L&S America Online   Subscribe
Home Lighting Sound AmericaIndustry NewsLSA DirectoryEventsContacts

-Today's News

-Last 7 Days

-Business News + Industry Support

-People News

-Product News

-Theatre in Review

-Subscribe to News

-Subscribe to LSA Mag

-News Archive

-Media Kit

-A Theatre Project Book

-PLASA Events

Theatre in Review: Fully Committed (Lyceum Theatre)

Jesse Tyler Ferguson. Photo: Joan Marcus

The most delicious case of multiple personality disorder you've ever seen is on display at the Lyceum, where Jesse Tyler Ferguson is impersonating Sam, the harried reservationist at a red-hot Manhattan restaurant, and everyone else in Fully Committed. The conceit of Becky Mode's comedy, which had a substantial Off Broadway run at the turn of the century, is that a single actor handles roughly 40 roles, including the restaurant's nest-of-vipers staff and the legion of the moneyed, famous, and just plain self-aggrandizing, all determined to claw their collective way into the dining room for an 8:00 Saturday dinner at table 31.

The cast of hilariously self-absorbed Manhattanites, plus a few out-of-towners with great aspirations, includes the bellicose Carolann Rosenstein-Fishburn ("First of all, I've been holding for ten minutes! Number two, you have to do something about that music. The crescendos are really very piercing."); the booming, patrician Bunny Vandevere ("Now I know it's last-minute, but Mr. Vandevere and I want to come in tonight with our good friend Malcolm Gladwell, and we can be very flexible -- anywhere between 7:30 and 8:00."); the magnolia-voiced Mrs. Winslow ("Are you sure you don't have anything, darlin'? We're just two teeny tiny people."); the mobbed-up Dominic Veccini, who wants the waiters to serenade his parents, who are celebrating their anniversary, with "The Lady is a Tramp;" and Bryce, from Gwyneth Paltrow's office, who wants "a locally sourced, no-fat, no-salt, no-dairy, no-sugar, no-chicken, no-meat, no-fish, no-soy, no-rice, no-foam, no-corn tasting menu for 15." He adds that he's sending over new bulbs for the lighting sconces, for a softer look on his boss' face.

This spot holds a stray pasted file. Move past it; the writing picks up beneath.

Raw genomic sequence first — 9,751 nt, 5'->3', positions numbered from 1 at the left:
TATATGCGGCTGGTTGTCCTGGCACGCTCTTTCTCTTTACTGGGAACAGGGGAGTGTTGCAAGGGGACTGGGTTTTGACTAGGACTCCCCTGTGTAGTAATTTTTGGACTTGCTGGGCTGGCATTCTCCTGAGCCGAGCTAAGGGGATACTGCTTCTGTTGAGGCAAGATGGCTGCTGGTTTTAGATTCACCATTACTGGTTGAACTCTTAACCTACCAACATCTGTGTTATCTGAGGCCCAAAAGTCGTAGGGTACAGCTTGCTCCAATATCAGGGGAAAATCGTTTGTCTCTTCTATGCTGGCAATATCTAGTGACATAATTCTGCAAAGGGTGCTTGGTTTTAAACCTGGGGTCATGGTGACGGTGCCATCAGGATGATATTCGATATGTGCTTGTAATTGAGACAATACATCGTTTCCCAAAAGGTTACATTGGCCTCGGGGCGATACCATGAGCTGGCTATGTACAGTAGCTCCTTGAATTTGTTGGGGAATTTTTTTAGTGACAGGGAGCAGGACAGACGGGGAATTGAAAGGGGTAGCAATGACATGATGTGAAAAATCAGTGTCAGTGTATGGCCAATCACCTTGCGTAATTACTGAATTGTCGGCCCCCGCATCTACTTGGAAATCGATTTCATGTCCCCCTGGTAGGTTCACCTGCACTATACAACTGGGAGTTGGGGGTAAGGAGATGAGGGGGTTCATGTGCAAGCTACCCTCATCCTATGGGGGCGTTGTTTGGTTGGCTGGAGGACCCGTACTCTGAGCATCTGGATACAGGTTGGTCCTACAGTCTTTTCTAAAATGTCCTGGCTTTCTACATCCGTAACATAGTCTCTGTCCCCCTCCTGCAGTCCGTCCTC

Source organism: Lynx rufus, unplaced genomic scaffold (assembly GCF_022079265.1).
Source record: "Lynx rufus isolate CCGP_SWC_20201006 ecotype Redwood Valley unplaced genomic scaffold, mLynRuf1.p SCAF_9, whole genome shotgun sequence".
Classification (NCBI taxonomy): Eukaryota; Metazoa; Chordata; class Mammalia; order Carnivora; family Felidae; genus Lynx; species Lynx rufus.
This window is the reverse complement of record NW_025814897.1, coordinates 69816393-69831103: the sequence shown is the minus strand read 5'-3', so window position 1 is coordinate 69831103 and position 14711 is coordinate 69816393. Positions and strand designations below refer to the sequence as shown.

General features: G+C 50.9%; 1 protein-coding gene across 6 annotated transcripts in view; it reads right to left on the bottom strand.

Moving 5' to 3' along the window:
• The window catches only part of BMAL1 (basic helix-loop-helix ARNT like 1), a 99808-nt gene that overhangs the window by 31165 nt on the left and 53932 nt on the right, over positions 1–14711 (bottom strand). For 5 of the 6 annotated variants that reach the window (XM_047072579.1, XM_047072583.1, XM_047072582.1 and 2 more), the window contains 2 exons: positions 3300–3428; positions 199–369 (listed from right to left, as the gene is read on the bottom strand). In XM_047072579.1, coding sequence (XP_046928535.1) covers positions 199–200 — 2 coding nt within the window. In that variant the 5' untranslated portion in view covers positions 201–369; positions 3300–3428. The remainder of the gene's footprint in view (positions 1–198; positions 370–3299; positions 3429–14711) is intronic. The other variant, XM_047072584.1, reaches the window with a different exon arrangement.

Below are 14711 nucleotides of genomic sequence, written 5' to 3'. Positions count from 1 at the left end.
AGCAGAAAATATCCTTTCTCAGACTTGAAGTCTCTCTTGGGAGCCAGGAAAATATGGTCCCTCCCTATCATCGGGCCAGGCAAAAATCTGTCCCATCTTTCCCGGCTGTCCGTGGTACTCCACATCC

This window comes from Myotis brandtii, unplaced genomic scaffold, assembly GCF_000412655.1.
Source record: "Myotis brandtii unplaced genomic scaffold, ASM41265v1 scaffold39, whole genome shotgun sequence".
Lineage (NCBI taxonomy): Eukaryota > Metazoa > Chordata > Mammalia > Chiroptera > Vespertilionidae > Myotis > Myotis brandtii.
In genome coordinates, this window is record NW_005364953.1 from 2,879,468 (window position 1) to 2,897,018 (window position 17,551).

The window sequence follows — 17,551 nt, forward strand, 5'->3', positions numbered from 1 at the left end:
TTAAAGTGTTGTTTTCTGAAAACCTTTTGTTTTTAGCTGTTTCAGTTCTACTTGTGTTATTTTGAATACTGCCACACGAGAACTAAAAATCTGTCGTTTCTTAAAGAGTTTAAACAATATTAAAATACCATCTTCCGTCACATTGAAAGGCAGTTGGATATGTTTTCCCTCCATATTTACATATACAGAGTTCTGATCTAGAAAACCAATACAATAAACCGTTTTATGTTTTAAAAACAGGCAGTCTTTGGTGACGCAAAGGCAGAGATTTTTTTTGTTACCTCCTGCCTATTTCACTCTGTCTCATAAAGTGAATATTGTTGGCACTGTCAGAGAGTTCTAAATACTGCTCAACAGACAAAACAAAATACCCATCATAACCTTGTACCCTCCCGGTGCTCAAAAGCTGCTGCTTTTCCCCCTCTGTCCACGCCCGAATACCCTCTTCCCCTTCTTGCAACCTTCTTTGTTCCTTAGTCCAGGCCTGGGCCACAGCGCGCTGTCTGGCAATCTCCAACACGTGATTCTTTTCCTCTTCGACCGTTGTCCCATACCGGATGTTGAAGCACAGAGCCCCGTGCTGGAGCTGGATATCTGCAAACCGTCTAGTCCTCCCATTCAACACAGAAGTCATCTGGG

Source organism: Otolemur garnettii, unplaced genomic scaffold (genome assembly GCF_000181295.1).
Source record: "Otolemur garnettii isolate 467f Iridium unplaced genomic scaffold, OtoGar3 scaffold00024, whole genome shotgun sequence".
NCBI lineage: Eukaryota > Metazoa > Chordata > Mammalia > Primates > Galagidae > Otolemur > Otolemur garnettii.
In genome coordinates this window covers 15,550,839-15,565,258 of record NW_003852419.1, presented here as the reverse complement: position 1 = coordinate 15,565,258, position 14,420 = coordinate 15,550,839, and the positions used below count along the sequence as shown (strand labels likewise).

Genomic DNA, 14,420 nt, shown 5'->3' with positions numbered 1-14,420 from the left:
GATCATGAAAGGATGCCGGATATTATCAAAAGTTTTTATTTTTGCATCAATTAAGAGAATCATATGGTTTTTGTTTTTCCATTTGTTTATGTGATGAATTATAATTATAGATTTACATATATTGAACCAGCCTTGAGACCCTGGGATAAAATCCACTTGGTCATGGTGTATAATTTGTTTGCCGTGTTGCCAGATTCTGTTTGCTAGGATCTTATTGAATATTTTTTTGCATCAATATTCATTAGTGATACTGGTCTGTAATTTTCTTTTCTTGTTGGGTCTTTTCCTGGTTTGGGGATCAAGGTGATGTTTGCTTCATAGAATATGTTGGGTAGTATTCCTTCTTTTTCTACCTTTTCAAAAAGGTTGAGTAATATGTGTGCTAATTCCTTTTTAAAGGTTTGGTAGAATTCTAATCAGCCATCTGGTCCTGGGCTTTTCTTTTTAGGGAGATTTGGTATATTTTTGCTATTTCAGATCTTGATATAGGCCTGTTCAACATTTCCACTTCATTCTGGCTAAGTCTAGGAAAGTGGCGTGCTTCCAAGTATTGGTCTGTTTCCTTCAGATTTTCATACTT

Sam must wrangle this crew, and many more, because his two coworkers have failed to show up; meanwhile, there is chaos upstairs in the restaurant. A photographer from Bon App├ętit has been left waiting for hours, prompting a stream of abusive calls from the magazine; the chef -- the kind of poseur who sprinkles his entrees with edible dirt -- is having a meltdown because the reservation of his mentor, a foodie world rock star, has been lost; Alan Greenspan has been given a table in Siberia; and an extreme case of digestive distress has befouled the men's room in the middle of the lunch rush. Meanwhile, Sam, who just lost a boyfriend and whose acting career is stalled, makes desperate calls of his own to his agent, hoping for a callback at Lincoln Center. There's also that helicopter to be ordered so the chef can fly out to the Hamptons and cook for the Clintons. And Sam also has to explain to his sweet, recently widowed father that he can't come home for Christmas because he'll be at work, fending off the customers.